The clinical trial of an experimental malaria vaccine among African babies has shown promising results.
The vaccine by Britain-based pharmaceutical company GlaxoSmithKline has been in development and trials for 20 years.
The jab presently known as RTS,S and tentatively brand-named Mosquirix was tested in about 214 infants in Mozambique where malaria is common.
The risk of infants catching malaria reduced by 65 percent three months after the vaccine was administered, reported the online edition of BBC News.
'We have plenty of vaccines against viruses and bacteria but this would be the first vaccine against a parasitic infection in humans,' Joe Cohen, a GlaxoSmithKline scientist who has spent 20 years on the project, said.
The scientists are now going to conduct a bigger trial, which will begin next year in 10 sites across sub-Saharan Africa and involve 10,000 children. If successful, the vaccine will be licensed in 2011.
It would mark a hugely significant step forward in the fight against malaria.
Malaria is caused by a parasite called plasmodium, which is transmitted via the bite of infected mosquitoes.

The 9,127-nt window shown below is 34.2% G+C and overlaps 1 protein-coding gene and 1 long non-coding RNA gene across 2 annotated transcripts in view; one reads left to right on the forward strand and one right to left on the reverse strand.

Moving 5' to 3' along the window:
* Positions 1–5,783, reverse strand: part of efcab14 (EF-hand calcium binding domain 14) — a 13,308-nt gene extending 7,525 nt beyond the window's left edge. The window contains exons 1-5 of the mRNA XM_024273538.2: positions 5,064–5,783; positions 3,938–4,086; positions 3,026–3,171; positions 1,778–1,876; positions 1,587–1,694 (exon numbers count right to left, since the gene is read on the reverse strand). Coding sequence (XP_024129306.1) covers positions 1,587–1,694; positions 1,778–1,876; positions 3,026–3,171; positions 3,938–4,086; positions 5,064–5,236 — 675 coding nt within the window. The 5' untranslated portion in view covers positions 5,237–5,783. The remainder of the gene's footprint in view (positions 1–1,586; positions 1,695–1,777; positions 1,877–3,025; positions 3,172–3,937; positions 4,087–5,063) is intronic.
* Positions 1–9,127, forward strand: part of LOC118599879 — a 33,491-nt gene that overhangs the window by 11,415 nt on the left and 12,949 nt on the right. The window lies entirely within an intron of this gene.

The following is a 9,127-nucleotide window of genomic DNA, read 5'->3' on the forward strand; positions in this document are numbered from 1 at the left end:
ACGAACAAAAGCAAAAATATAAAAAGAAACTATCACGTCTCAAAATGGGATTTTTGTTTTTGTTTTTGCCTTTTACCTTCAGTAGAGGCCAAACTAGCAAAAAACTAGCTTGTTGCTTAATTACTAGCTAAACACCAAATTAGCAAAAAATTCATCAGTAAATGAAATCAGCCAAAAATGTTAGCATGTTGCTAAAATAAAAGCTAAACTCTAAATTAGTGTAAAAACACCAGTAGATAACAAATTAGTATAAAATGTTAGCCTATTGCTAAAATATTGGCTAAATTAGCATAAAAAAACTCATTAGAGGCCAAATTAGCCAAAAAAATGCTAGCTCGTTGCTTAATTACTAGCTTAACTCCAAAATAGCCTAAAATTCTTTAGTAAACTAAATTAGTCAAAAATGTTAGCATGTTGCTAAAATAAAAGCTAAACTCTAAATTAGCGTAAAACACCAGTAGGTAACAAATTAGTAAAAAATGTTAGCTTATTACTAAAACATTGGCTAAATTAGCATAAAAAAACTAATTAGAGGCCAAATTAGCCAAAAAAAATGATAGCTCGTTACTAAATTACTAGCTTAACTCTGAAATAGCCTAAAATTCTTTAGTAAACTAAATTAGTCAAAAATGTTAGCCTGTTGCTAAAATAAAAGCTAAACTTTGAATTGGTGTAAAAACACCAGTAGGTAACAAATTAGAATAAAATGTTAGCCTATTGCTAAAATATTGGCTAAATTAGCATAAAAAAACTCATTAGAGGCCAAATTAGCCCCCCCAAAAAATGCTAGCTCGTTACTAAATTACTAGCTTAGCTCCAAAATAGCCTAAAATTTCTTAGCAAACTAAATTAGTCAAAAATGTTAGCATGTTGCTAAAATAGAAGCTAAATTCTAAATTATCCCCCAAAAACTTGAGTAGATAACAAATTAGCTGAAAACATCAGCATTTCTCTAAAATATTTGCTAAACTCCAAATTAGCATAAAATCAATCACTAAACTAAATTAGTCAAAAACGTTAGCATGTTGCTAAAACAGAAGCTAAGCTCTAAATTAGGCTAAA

More than one million people die of malaria every year, mostly infants, young children and pregnant women and most of them are in Africa although the disease also affects Asia, Latin America, the Middle East and parts of Europe.
Soya shake may help reduce fat in postmenopausal women
A study by US scientists suggests that a soya based drink a day may help postmenopausal women to reduce fat, particularly the fat that accumulates on the stomach.
Abdominal fat is particularly bad for health. It raises the risk of heart attacks and diabetes. Soya may also help women cut risk of cardiovascular disease or diabetes, the study suggests.
The scientists looked at the effect of 'soya-a' vegetable protein supplements on the health of 15 women who had gone through menopause. They asked nine of the women to drink a 120-calorie soya shake a day, while six were given a dummy shake.